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EFF To Testify At Hearings To Expand DMCA Exemptions for Car Repair, Old Video Games, Jailbreaking, and Video Remixes

PRESS RELEASE
May 18, 2015
Copyright Office to Hear Public Testimony in Los Angeles and Washington, D.C.

Los Angeles and Washington, D.C. - Experts from the Electronic Frontier Foundation (EFF) will testify at public hearings held by the U.S. Copyright Office this week and next, urging officials to grant and expand critical exemptions to the Digital Millennium Copyright Act (DMCA).  The exemptions will secure the right to access and tinker with devices in a variety of ways, from jailbreaking their tablets, to repairing their cars, to playing old video games and making remix videos.

EFF Staff Attorney Kit Walsh will testify Tuesday that legal restrictions on tinkering with the software in your car are preventing people and businesses from repairing and customizing vehicles as well as conducting needed security and safety research. Walsh will tell a Copyright Office panel that restricting access to onboard computers in cars, trucks, and tractors drives up costs for vehicle owners and stifles innovation.  On Wednesday, May 20, EFF Staff Attorney Mitch Stoltz will urge the panel to grant DMCA exemptions to allow modification of older video games abandoned by manufacturers. On Thursday, May 21, Stoltz will ask the panel to renew exemptions for jailbreaking phones and tablets to run operating systems and applications of their choosing, even if those are not specifically authorized by device manufacturers.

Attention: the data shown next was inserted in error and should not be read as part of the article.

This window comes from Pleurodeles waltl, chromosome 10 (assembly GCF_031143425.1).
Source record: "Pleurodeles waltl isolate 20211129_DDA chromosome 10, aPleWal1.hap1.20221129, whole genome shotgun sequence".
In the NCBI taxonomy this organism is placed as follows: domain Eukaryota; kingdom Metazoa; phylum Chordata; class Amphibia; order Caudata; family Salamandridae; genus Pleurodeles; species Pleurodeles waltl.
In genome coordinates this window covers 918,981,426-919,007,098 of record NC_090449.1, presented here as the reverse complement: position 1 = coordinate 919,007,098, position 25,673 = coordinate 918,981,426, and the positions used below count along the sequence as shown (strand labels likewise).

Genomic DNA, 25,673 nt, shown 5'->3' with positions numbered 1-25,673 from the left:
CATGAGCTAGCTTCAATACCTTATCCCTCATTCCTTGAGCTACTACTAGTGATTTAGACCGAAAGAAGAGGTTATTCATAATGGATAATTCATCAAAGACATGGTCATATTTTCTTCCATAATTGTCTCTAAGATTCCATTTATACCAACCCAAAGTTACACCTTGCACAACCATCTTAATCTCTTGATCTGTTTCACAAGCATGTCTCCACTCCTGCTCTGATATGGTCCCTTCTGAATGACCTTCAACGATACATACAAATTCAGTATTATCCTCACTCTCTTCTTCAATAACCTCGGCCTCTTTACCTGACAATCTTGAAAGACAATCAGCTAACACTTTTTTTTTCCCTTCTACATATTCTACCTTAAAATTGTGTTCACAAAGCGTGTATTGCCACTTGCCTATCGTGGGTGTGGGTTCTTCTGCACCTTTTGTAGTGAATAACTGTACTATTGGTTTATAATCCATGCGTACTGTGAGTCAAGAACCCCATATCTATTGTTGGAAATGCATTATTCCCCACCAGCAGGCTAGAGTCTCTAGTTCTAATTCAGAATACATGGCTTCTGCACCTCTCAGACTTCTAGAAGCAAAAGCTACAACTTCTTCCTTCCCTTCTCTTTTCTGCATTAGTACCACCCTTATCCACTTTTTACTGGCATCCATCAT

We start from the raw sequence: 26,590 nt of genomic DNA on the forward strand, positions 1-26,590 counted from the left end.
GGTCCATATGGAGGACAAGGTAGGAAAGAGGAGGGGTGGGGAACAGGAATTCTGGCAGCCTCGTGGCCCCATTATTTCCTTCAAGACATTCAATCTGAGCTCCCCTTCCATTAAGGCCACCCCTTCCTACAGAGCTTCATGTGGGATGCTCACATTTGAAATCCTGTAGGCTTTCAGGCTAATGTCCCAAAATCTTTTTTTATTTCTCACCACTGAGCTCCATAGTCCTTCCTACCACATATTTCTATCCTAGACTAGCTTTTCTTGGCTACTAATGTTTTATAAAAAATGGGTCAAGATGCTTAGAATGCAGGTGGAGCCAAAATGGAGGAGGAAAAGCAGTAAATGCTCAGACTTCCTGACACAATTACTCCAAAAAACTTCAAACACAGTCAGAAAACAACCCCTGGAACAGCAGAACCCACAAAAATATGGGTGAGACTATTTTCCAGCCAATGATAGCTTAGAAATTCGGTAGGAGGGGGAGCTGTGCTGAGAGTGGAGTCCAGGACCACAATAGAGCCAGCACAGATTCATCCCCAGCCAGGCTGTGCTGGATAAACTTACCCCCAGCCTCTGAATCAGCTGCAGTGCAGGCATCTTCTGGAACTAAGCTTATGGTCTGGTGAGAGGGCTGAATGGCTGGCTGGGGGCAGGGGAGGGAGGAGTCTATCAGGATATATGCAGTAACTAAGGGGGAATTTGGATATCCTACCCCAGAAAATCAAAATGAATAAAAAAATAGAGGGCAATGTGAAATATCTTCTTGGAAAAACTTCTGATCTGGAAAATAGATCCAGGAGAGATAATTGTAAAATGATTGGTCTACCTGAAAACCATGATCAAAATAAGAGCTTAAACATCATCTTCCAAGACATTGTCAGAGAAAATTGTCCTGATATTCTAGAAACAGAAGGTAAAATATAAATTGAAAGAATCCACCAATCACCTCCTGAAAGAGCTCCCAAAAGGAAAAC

The DMCA hearings continue next week at the Library of Congress in Washington, D.C.  On May 28, EFF Legal Director Corynne McSherry will testify in support of creating fair use remixes of videos from locked sources, including DVDs and Blu-ray discs, as well as from online streaming sites.

EFF's testimony is part of the Copyright Office's rulemaking process, convened every three years to consider exemptions to the DMCA's prohibitions on "circumventing" digital rights management (DRM) and other “technical protection measures" used to restrict access to copyrighted works. While the DMCA’s circumvention ban was meant to deter copyright infringement, many have misused the law to chill competition, free speech, and fair use. EFF has filed petitions with the Copyright Office showing how these restrictions interfere with consumers’ rights to tinker with goods they own, from autos to smartphones. In past years, EFF successfully petitioned for the right to jailbreak your phone and use DVD video for fair use remixes.

WHAT:

Public Hearings on DMCA Rulemaking

WHEN AND WHERE:

May 19 - 10:45 am – Vehicle software (security and safety research)
               2 pm – Vehicle software (diagnosis, repair, and modification)

May 20 - 1:45 pm – Abandoned video games

May 21 - 10:15 am – Jailbreaking mobile phones

UCLA School of Law, Room 1314
385 Charles E. Young Drive East
Los Angeles, CA 90095

May 28 - 1:45 PM – Remix videos

Mumford Room, James Madison Building of the Library of Congress
101 Independence Ave. SE.
Washington, D.C. 20540

For the full hearing agenda:
http://copyright.gov/1201/2015/Final_1201_hearing_agenda_20150507.pdf

For more on EFF’s exemption requests:
https://www.eff.org/deeplinks/2015/05/eff-filings-copyright-office-highlight-unintended-consequences-dmca

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